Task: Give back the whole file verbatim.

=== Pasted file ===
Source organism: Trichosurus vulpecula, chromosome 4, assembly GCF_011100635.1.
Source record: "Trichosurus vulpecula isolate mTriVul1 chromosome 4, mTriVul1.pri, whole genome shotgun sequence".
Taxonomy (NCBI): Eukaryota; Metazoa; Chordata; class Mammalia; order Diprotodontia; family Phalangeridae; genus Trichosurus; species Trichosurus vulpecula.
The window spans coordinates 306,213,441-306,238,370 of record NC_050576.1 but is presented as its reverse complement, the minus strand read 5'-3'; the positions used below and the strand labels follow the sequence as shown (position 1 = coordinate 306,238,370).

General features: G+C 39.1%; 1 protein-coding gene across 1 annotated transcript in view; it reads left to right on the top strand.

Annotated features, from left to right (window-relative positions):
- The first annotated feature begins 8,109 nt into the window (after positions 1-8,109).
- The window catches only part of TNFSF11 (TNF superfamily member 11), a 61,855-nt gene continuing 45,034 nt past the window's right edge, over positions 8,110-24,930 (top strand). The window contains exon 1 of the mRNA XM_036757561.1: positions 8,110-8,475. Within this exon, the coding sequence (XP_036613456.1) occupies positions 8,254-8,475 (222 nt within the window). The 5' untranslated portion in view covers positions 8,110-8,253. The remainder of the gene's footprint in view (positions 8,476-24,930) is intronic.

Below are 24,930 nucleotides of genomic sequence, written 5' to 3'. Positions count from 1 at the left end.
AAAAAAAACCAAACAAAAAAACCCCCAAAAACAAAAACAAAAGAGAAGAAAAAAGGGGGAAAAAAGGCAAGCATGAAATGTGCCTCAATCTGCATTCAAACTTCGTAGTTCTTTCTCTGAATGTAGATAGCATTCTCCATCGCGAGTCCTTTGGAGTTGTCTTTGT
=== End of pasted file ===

Source organism: Trichosurus vulpecula, chromosome 4, assembly GCF_011100635.1.
Source record: "Trichosurus vulpecula isolate mTriVul1 chromosome 4, mTriVul1.pri, whole genome shotgun sequence".
Taxonomy (NCBI): Eukaryota; Metazoa; Chordata; class Mammalia; order Diprotodontia; family Phalangeridae; genus Trichosurus; species Trichosurus vulpecula.
The window spans coordinates 306,213,441-306,238,370 of record NC_050576.1 but is presented as its reverse complement, the minus strand read 5'-3'; the positions used below and the strand labels follow the sequence as shown (position 1 = coordinate 306,238,370).

General features: G+C 39.1%; 1 protein-coding gene across 1 annotated transcript in view; it reads left to right on the top strand.

Annotated features, from left to right (window-relative positions):
- The first annotated feature begins 8,109 nt into the window (after positions 1-8,109).
- The window catches only part of TNFSF11 (TNF superfamily member 11), a 61,855-nt gene continuing 45,034 nt past the window's right edge, over positions 8,110-24,930 (top strand). The window contains exon 1 of the mRNA XM_036757561.1: positions 8,110-8,475. Within this exon, the coding sequence (XP_036613456.1) occupies positions 8,254-8,475 (222 nt within the window). The 5' untranslated portion in view covers positions 8,110-8,253. The remainder of the gene's footprint in view (positions 8,476-24,930) is intronic.

Below are 24,930 nucleotides of genomic sequence, written 5' to 3'. Positions count from 1 at the left end.
AAAAAAAACCAAACAAAAAAACCCCCAAAAACAAAAACAAAAGAGAAGAAAAAAGGGGGAAAAAAGGCAAGCATGAAATGTGCCTCAATCTGCATTCAAACTTCGTAGTTCTTTCTCTGAATGTAGATAGCATTCTCCATCGCGAGTCCTTTGGAGTTGTCTTTGT